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The demon driving Dungeon Keeper backlash

Fans are in arms with the new Dungeon Keeper F2P game. Despite this reaction, the game is performing on the top grossing charts. F2P expert Levy looks at the forces driving DK backlash, and what if anything this means for the future of F2P games at EA.

Ethan Levy, Blogger

February 10, 2014

7 Min Read

EA is in a unique position as games publisher with a deep history. Between internally created games and a long history of acquisitions including Origin, Bullfrog, Maxis, Westwood, DICE, BioWare/Pandemic, Mythic and Criterion (just to name a few), the company holds the reins on any number of classic game brands.  Like few competitors, any time EA wishes to develop a new game for a given genre or platform, there exists at minimum one IP that can be leveraged as opposed to developing a new brand. Browser-based strategy MMO? Games have been made using both Ultima and Command & Conquer settings. Casual city building game? Sim City is a natural choice, but so are Populous, Theme Park and Theme Hospital. Mobile based infinite runner? Mirror’s Edge, SSX and even Burnout would get the job done. Any time a new category breaks and EA feels the desire to be competitive, there is a reasonable case to be made for taking an existing brand and using it to build hype and awareness in the ever heightening competition for player’s attention and dollars.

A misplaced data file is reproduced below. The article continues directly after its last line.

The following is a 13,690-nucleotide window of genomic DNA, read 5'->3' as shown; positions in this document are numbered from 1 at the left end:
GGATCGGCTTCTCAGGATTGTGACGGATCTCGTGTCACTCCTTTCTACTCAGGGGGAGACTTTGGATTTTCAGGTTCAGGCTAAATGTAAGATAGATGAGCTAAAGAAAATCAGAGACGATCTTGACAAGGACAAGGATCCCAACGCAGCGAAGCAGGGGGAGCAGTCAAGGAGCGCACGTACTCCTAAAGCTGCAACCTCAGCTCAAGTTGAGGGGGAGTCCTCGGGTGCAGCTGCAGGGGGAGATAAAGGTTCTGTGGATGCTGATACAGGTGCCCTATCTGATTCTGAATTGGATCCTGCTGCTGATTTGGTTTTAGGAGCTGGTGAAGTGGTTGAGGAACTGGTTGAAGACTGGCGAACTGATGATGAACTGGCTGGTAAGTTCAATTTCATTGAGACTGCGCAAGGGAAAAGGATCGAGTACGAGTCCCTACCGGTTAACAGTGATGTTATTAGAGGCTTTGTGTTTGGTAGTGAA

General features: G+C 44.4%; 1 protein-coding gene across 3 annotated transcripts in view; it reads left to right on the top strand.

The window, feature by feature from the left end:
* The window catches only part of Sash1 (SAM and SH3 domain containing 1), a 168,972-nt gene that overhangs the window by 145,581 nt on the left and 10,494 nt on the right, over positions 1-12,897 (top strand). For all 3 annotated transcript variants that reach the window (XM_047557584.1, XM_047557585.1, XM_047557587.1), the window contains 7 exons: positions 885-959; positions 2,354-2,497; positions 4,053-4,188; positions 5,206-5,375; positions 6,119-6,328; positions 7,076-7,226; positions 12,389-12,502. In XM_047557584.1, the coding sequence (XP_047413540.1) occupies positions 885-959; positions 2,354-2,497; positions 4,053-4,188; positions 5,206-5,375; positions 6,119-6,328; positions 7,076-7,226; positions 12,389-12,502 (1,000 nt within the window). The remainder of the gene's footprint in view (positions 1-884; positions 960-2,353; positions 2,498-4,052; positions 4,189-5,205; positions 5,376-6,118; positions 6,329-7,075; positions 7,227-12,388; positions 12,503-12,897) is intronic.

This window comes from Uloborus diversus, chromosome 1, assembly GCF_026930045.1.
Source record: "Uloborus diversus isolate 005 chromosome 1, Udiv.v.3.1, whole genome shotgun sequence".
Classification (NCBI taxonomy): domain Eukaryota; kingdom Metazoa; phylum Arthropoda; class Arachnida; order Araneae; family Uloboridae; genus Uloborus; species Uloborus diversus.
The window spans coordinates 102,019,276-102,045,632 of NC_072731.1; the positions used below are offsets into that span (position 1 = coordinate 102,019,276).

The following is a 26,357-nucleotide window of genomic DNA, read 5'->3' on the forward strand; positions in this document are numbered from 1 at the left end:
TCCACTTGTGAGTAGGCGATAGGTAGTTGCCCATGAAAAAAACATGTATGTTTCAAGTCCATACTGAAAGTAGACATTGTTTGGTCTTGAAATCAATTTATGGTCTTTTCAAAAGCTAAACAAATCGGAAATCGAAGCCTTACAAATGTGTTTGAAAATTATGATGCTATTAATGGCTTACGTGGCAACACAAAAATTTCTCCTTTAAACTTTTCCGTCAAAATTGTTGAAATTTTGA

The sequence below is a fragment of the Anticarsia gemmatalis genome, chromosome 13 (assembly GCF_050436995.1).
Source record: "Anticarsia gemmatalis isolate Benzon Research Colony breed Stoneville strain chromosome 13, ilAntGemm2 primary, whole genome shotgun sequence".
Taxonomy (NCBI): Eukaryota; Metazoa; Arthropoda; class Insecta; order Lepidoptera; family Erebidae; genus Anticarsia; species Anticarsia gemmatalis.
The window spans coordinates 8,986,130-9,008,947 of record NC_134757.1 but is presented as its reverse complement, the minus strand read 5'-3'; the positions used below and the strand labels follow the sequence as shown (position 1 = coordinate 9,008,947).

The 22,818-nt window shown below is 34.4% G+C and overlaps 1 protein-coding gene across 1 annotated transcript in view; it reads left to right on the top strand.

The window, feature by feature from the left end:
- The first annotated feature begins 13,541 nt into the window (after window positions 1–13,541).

EA is the company the internet loves to hate. It is the two time winner of Consumerist’s Worst Company In America. It has made its share of public mistakes as well as releasing its share of incredible games. Over the years, the company has used its stable of intellectual properties in a variety of ways. Although there is always some backlash, the recent release of Dungeon Keeper on iOS and Android has been met with an unprecedented wave of hatred.

Not counting mainline releases like the troubled launch of Sim City or the ongoing issues with Battlefield 4, the vitriol surrounding Dungeon Keeper is truly unique. On mobile, EA has launched F2P games using both Ultima and Dragon Age branding to much less fanfare. On social networks, the backlash after releasing F2P Dragon Age Legends (disclosure note: I was the producer of this title) was minimal compared to the current DK scandal. Syndicate’s reboot as a first person shooter was met mainly with a shrugging of shoulders. Browser based Ultima and Command & Conquer games largely flew under the radar. I’m willing to bet that many fans of the original Theme Park and Populous games are unaware that updated versions are available on the Nintendo DS.